Ancient Persian Celebrations
Iranian Customs

Ancient Persian Celebrations


In ancient Persia, similar to the present day, the calendar has been solar and based on seasons. In that time, each day of a month has a specific name and when the name of the month and the day were the same, people celebrate, so, there were 12 celebrations. For example, “Mehregan” was the day “Mehr” of the month “Mehr”, this celebration was somehow similar to the New Year festivity and was the most important celebration after that. In that event, people thanked God for all of his affluences. Another ceremony was called “Sepandarmazgan” which was the day of “Esfand” of the month of “Esfand” when the men presented gifts to their women. The minority in Iran who believe in Zoroastrianism still celebrate these two events.

In addition, there were many more celebrations. Some of them are still celebrated, though with some deviations. “Norouz” (literally means: new day) is the most important one and a national holiday when people celebrate New Year for about two weeks. Families, relatives and friends gather and visit each other during this time. Older family members give gifts (especially paper money) to the younger ones. And it’s also a key tradition to set a tablecloth with seven items that their Persian names start with the sound of /s/ so it’s called Haft-sin (literally means Seven S!) including Sib (apple), Serkeh (vinegar), Sir (garlic) and some more.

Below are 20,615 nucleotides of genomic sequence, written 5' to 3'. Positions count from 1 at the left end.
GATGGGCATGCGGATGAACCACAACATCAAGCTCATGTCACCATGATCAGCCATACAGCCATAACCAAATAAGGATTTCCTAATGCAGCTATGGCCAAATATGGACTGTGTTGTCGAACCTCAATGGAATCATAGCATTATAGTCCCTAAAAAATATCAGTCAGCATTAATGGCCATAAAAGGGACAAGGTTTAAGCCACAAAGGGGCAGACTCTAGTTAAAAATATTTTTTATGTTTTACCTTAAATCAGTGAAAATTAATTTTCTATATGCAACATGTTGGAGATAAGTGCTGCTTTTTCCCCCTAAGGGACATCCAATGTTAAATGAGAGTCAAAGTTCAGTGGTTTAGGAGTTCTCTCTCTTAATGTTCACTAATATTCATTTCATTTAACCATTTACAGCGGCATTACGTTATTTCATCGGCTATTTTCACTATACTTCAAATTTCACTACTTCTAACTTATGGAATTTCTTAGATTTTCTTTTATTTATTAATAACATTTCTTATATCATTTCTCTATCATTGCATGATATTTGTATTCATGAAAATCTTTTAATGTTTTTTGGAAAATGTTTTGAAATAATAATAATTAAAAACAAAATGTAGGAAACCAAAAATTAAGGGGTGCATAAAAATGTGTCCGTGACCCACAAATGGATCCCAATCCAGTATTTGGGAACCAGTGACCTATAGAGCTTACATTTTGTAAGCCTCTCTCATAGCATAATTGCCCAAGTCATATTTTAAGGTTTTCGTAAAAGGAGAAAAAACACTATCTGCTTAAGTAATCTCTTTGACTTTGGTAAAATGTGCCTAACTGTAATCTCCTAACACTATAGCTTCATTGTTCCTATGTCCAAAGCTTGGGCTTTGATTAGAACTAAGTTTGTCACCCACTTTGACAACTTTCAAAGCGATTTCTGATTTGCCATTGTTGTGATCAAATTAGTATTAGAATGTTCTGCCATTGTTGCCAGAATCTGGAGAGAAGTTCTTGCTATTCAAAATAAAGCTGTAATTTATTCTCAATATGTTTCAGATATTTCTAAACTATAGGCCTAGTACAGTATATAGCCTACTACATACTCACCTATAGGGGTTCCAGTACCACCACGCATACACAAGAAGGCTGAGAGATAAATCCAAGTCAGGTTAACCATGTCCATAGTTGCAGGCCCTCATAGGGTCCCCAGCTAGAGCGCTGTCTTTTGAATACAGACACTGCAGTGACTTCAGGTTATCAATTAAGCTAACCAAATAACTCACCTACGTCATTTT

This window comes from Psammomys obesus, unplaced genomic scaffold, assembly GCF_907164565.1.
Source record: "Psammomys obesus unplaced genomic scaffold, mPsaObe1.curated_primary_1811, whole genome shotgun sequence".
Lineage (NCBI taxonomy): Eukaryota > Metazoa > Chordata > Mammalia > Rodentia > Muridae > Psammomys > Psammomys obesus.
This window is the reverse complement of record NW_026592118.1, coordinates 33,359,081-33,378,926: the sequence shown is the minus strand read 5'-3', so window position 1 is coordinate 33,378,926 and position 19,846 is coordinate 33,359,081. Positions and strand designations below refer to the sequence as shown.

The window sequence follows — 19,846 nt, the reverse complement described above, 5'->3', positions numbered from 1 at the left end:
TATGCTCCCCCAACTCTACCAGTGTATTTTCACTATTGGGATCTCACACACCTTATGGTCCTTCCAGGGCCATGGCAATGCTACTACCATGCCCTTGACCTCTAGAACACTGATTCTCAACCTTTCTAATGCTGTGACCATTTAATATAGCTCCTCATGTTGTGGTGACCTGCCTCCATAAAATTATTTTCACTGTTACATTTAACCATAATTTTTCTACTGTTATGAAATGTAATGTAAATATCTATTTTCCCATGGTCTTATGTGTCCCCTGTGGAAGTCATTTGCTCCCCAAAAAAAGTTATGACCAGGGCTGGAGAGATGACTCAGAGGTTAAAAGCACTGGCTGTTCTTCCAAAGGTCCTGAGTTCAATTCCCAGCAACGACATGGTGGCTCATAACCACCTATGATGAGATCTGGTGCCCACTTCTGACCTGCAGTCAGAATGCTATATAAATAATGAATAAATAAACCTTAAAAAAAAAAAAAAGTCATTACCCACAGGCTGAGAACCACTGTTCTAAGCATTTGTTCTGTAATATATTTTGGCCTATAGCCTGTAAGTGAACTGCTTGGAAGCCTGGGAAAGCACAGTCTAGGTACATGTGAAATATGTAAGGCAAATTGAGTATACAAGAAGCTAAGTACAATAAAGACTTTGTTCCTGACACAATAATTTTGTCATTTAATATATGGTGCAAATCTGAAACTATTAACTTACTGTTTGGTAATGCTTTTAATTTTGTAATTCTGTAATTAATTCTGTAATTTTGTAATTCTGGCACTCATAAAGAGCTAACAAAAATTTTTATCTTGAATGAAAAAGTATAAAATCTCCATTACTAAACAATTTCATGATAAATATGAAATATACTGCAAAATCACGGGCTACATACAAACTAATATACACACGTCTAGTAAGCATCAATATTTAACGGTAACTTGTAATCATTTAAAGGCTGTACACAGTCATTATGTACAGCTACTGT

On 13th of the first month (Farvardin) and after New Year period, people go to countryside as picnic, since at old times this day was believed to be sinister and people should spend the day outdoors. There is also an interesting tradition that young single individuals tie grasses to get married till next year!

Another celebration is “Yalda Night” which is the last night of fall and is the longest night of a year. Family members and relatives gather and read Hafez’s poetries and try to guess their fortunes based on the poems. Pomegranate, watermelon and nuts are served to help to pass this so-called longest night.

“Chaharshanbeh Souri” is the last Tuesday night when people light fire and jump over it and wish good health and happiness. As you see, something that is common in most of ancient Persian celebrations is their relation with nature and natural phenomena like seasons.

Bahareh Yousefian

We love to hear your comments